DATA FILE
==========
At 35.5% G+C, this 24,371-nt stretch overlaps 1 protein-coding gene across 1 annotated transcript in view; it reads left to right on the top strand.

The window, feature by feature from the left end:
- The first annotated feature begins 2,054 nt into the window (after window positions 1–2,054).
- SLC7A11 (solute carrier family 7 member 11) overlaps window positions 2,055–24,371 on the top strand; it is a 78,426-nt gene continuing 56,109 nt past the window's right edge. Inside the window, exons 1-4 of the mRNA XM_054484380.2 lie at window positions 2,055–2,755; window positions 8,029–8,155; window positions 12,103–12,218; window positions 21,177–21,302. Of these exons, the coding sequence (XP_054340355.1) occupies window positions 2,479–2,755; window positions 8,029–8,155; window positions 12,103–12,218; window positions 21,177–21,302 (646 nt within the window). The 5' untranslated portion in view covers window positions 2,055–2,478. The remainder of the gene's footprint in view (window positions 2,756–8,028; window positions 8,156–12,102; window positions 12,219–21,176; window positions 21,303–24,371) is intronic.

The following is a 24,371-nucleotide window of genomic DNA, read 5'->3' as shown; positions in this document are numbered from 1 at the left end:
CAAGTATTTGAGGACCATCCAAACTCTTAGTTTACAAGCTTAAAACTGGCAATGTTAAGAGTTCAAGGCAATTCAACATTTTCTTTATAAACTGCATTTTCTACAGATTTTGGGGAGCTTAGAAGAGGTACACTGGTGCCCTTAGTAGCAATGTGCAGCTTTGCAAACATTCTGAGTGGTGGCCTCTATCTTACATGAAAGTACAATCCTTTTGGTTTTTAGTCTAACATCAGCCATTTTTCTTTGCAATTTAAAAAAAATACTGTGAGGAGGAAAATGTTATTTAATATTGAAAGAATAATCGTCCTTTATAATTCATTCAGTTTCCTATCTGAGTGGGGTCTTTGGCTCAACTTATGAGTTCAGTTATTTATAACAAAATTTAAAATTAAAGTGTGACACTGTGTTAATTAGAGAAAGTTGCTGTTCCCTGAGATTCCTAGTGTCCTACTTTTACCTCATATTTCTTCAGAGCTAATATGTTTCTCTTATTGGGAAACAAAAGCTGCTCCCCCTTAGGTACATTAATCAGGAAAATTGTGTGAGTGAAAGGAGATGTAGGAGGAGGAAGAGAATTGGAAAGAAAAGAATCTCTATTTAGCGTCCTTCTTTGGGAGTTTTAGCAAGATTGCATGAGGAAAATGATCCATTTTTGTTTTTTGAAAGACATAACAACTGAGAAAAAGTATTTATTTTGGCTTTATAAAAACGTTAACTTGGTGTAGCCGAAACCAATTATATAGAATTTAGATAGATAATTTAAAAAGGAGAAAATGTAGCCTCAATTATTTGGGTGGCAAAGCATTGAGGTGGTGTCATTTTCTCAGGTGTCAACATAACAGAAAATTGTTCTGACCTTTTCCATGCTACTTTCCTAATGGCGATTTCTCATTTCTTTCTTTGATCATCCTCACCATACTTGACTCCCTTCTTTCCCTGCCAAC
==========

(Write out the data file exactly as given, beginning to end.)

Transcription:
At 35.5% G+C, this 24,371-nt stretch overlaps 1 protein-coding gene across 1 annotated transcript in view; it reads left to right on the top strand.

The window, feature by feature from the left end:
- The first annotated feature begins 2,054 nt into the window (after window positions 1–2,054).
- SLC7A11 (solute carrier family 7 member 11) overlaps window positions 2,055–24,371 on the top strand; it is a 78,426-nt gene continuing 56,109 nt past the window's right edge. Inside the window, exons 1-4 of the mRNA XM_054484380.2 lie at window positions 2,055–2,755; window positions 8,029–8,155; window positions 12,103–12,218; window positions 21,177–21,302. Of these exons, the coding sequence (XP_054340355.1) occupies window positions 2,479–2,755; window positions 8,029–8,155; window positions 12,103–12,218; window positions 21,177–21,302 (646 nt within the window). The 5' untranslated portion in view covers window positions 2,055–2,478. The remainder of the gene's footprint in view (window positions 2,756–8,028; window positions 8,156–12,102; window positions 12,219–21,176; window positions 21,303–24,371) is intronic.

The following is a 24,371-nucleotide window of genomic DNA, read 5'->3' as shown; positions in this document are numbered from 1 at the left end:
CAAGTATTTGAGGACCATCCAAACTCTTAGTTTACAAGCTTAAAACTGGCAATGTTAAGAGTTCAAGGCAATTCAACATTTTCTTTATAAACTGCATTTTCTACAGATTTTGGGGAGCTTAGAAGAGGTACACTGGTGCCCTTAGTAGCAATGTGCAGCTTTGCAAACATTCTGAGTGGTGGCCTCTATCTTACATGAAAGTACAATCCTTTTGGTTTTTAGTCTAACATCAGCCATTTTTCTTTGCAATTTAAAAAAAATACTGTGAGGAGGAAAATGTTATTTAATATTGAAAGAATAATCGTCCTTTATAATTCATTCAGTTTCCTATCTGAGTGGGGTCTTTGGCTCAACTTATGAGTTCAGTTATTTATAACAAAATTTAAAATTAAAGTGTGACACTGTGTTAATTAGAGAAAGTTGCTGTTCCCTGAGATTCCTAGTGTCCTACTTTTACCTCATATTTCTTCAGAGCTAATATGTTTCTCTTATTGGGAAACAAAAGCTGCTCCCCCTTAGGTACATTAATCAGGAAAATTGTGTGAGTGAAAGGAGATGTAGGAGGAGGAAGAGAATTGGAAAGAAAAGAATCTCTATTTAGCGTCCTTCTTTGGGAGTTTTAGCAAGATTGCATGAGGAAAATGATCCATTTTTGTTTTTTGAAAGACATAACAACTGAGAAAAAGTATTTATTTTGGCTTTATAAAAACGTTAACTTGGTGTAGCCGAAACCAATTATATAGAATTTAGATAGATAATTTAAAAAGGAGAAAATGTAGCCTCAATTATTTGGGTGGCAAAGCATTGAGGTGGTGTCATTTTCTCAGGTGTCAACATAACAGAAAATTGTTCTGACCTTTTCCATGCTACTTTCCTAATGGCGATTTCTCATTTCTTTCTTTGATCATCCTCACCATACTTGACTCCCTTCTTTCCCTGCCAAC